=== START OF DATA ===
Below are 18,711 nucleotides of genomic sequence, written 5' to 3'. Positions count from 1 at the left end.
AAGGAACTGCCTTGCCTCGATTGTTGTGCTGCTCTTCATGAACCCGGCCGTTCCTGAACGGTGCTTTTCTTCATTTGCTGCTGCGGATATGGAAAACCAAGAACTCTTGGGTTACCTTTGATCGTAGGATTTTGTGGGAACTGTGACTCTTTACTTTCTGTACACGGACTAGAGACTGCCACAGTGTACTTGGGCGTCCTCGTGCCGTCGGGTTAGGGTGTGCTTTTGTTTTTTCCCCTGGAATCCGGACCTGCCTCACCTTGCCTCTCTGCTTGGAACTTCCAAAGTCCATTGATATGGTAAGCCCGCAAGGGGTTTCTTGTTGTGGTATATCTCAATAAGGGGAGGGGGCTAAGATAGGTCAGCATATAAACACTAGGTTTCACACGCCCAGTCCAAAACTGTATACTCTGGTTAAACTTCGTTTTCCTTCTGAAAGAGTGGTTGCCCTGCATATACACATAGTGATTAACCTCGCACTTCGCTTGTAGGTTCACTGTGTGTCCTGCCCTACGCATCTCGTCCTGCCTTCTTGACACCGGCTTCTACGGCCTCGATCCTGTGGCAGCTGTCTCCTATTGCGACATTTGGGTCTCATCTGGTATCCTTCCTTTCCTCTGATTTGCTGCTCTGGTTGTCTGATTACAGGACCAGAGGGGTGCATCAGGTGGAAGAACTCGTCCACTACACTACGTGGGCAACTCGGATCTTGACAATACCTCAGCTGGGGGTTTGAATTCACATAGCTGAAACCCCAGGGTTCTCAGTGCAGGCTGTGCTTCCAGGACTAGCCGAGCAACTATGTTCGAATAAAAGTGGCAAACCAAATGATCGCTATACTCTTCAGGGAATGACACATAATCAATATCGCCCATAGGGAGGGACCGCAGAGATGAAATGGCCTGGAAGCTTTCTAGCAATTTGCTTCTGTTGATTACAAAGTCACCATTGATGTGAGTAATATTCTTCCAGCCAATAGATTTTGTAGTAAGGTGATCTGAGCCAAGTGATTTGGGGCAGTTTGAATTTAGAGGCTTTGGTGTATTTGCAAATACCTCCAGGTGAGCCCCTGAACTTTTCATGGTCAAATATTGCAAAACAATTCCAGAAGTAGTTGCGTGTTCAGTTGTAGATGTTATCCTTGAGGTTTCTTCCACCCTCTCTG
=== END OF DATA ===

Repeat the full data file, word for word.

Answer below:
Below are 18,711 nucleotides of genomic sequence, written 5' to 3'. Positions count from 1 at the left end.
AAGGAACTGCCTTGCCTCGATTGTTGTGCTGCTCTTCATGAACCCGGCCGTTCCTGAACGGTGCTTTTCTTCATTTGCTGCTGCGGATATGGAAAACCAAGAACTCTTGGGTTACCTTTGATCGTAGGATTTTGTGGGAACTGTGACTCTTTACTTTCTGTACACGGACTAGAGACTGCCACAGTGTACTTGGGCGTCCTCGTGCCGTCGGGTTAGGGTGTGCTTTTGTTTTTTCCCCTGGAATCCGGACCTGCCTCACCTTGCCTCTCTGCTTGGAACTTCCAAAGTCCATTGATATGGTAAGCCCGCAAGGGGTTTCTTGTTGTGGTATATCTCAATAAGGGGAGGGGGCTAAGATAGGTCAGCATATAAACACTAGGTTTCACACGCCCAGTCCAAAACTGTATACTCTGGTTAAACTTCGTTTTCCTTCTGAAAGAGTGGTTGCCCTGCATATACACATAGTGATTAACCTCGCACTTCGCTTGTAGGTTCACTGTGTGTCCTGCCCTACGCATCTCGTCCTGCCTTCTTGACACCGGCTTCTACGGCCTCGATCCTGTGGCAGCTGTCTCCTATTGCGACATTTGGGTCTCATCTGGTATCCTTCCTTTCCTCTGATTTGCTGCTCTGGTTGTCTGATTACAGGACCAGAGGGGTGCATCAGGTGGAAGAACTCGTCCACTACACTACGTGGGCAACTCGGATCTTGACAATACCTCAGCTGGGGGTTTGAATTCACATAGCTGAAACCCCAGGGTTCTCAGTGCAGGCTGTGCTTCCAGGACTAGCCGAGCAACTATGTTCGAATAAAAGTGGCAAACCAAATGATCGCTATACTCTTCAGGGAATGACACATAATCAATATCGCCCATAGGGAGGGACCGCAGAGATGAAATGGCCTGGAAGCTTTCTAGCAATTTGCTTCTGTTGATTACAAAGTCACCATTGATGTGAGTAATATTCTTCCAGCCAATAGATTTTGTAGTAAGGTGATCTGAGCCAAGTGATTTGGGGCAGTTTGAATTTAGAGGCTTTGGTGTATTTGCAAATACCTCCAGGTGAGCCCCTGAACTTTTCATGGTCAAATATTGCAAAACAATTCCAGAAGTAGTTGCGTGTTCAGTTGTAGATGTTATCCTTGAGGTTTCTTCCACCCTCTCTG